Choosing apple tree varieties

by Adam Pasco

I've planted dozens of fruit trees, and while some have been productive, carrying delicious crops, others have been very disappointing...

Adam Pasco harvesting fruit from an apple treeOver the years I've planted dozens of fruit trees, and while some have been productive, carrying delicious crops, others have been very disappointing. So, why the disappointment? It's usually because I've chosen a new variety without having tasted the fruit. My experience has shown that old 'tried and tested' favourites are often better than new varieties described in catalogues.

Flavour isn't the only consideration when choosing an apple tree. What form should your apple tree take? Apples are trained in many different ways. Do you want a tall standard tree or a dwarf one, a screen of single-stemmed cordons or a beautifully trained espalier? You can even plant an apple tree in a small garden - perhaps fan-trained against a warm wall or fence. Apple trees are grafted onto rootstocks, and these determine how big they grow. You need to pick the right rootstock for the space where you’ll be planting.

In the past I’ve had problems with poor pollination. Most apples need cross-pollination by another apple tree flowering at the same time. With cookers like Bramley, you actually need two other apple varieties to get the best results (one variety to pollinate the Bramley and the other to pollinate the pollinator). Even with two pollinating varieties close by, my Bramley hardly ever produced fruit, so I took it out. Don't hang on to trees that don’t deliver – it's not worth it.

My favourite apple is 'Spartan'. With red skin that buffs to a blinding gloss, every bite delivers a satisfying crunch to reveal delicious pure white, juicy flesh. But don't take my word for it. You must try it for yourself.

One way to compare different apple varieties is to go to one of this year's  Apple Day events. At Brogdale, home of the National Fruit Collection in Kent, you'll be able to sample dozens of apple varieties and quiz the experts on how best to grow them.

I've also heard that high demand for British apples has resulted in a major supermarket chain stocking 50 different varieties of apples this season. And if you're still unsure which to choose, Monty Don is making suggestions for the best-flavoured apples in the November 2011 issue of Gardeners' World Magazine.

So, my advice is to search out and taste these varieties before buying a tree. Avoid disappointment and make sure any fruit tree you plant passes your taste test before investing money and time in growing it.

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Gardeners' World Web User 04/10/2011 at 09:57

Youare so right, Adam, about tasting the apple. Also go to a reputable grower. i asked Ken Muir who has sadly gone from us now for a Worcester Pearmain as I had tasted one once and loved it. he did not have one but suggested that if I loved the Worcester I would love this other Pearmain, which is now a huge tree and crops prolifically. Straight off the tree now the sweet juice runs down my chin and I think - that was such good advice. He also advised another Pippin instead of the Cox's Orange which he thought gave a lot of people trouble and that too is a lovely tree whose fruit is best at Xmas when thw Pearmains are over, not being good keepers. I was given a Charles Ross when a friend moved house and, even last year, was picking a perfect apple from the tree at the end of February. They all help to pollinate my Bramley which has been here since the land was the orchard of a farm and is huge and fruits its socks off. It is noe windy in Bristol so I am keeping well away as the Apples are big enough to knock you out when they fall.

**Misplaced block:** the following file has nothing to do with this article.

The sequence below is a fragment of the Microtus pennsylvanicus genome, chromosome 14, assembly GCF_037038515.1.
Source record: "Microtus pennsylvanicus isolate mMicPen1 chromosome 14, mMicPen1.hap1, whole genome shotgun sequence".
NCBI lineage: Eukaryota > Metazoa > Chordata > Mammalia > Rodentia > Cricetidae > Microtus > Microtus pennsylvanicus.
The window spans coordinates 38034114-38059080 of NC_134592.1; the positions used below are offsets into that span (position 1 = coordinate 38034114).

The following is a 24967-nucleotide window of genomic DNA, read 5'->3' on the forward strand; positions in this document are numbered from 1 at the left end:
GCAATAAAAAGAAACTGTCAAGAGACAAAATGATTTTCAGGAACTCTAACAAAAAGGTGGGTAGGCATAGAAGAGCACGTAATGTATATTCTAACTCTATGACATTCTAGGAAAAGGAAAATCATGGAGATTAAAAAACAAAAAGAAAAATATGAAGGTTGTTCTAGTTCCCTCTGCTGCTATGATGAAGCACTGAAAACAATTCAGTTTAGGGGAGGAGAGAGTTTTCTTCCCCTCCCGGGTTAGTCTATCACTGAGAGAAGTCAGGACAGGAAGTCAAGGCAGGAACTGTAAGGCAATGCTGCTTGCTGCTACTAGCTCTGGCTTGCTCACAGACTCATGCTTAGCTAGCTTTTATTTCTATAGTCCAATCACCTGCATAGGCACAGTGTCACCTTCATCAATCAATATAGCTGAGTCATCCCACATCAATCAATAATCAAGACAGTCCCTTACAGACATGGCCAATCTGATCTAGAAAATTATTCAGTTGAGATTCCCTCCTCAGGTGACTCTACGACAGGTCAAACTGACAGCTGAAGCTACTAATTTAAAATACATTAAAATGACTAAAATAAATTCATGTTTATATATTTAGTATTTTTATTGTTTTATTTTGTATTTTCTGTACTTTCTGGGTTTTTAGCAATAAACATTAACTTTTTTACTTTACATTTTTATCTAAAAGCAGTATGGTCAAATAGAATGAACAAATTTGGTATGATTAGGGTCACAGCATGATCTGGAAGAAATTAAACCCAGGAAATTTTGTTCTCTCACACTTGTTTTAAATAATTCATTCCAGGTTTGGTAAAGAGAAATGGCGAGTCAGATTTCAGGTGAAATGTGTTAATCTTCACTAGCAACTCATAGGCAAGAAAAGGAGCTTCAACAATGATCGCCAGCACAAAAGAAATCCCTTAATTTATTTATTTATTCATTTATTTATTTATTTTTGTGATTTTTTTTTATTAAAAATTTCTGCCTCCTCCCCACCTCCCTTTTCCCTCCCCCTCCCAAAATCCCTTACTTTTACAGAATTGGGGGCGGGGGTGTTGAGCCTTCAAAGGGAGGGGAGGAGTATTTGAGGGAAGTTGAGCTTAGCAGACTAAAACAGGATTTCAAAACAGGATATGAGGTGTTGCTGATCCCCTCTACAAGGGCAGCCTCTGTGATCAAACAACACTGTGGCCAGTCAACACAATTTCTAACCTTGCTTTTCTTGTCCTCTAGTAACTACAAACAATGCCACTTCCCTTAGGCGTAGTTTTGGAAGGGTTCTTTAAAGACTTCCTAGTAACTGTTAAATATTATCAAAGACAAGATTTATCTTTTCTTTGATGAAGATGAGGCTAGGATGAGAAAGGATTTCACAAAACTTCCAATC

Gardeners' World Web User 04/10/2011 at 10:44

Yes, always try and taste fruit varieties before you buy then. Someone else cannot tell you what you will like. I love going to some of the apple day festivals held each autumn. They're a great place to get varieties identified, and to try eating apples and tasting juice.

Gardeners' World Web User 06/10/2011 at 18:52

How near do other apple trees have to be in order to pollinate my queen cox apple tree which so far has not produced more than about 20 apples in the last 4 yrs? My neighbour's trees are about 50 feet away, is this too far for polination? I have a small Bramley about 6 - 8 ft away from the Queen Cox which apart from this year, when all the fruiting buds were killed by a late frost, usually provides a good crop.

Gardeners' World Web User 06/10/2011 at 19:19

Help! Can anyone tell me of an Apple Day Event closer than Kent. While I would love to go to Brogdale, I really don'r have the time at present. I live in Berkshire close to Bracknell so could do Hants/Berks borders; Oxon/Berks borders or Surrey/Berks borders. I want to get a good tasting eating apple tree planted this Autumn/Winter. Event dates and locations with websites if available greatly appreciated.

Gardeners' World Web User 06/10/2011 at 20:18

Adam I have an apple tree that I purchased from Woolworths about a year befor the closed down, haven't a clue what it is but it is wonrderful, the apple is what I would call a cooker but could be eaten raw with a piece of cheese, looks like a Bramley with some red on it, I love that little tree I hope it gives me many years of it's beautiful fruit,now about 10ft tall, planted in the ground for a couple of years now I really don't think trees are happy in pots.

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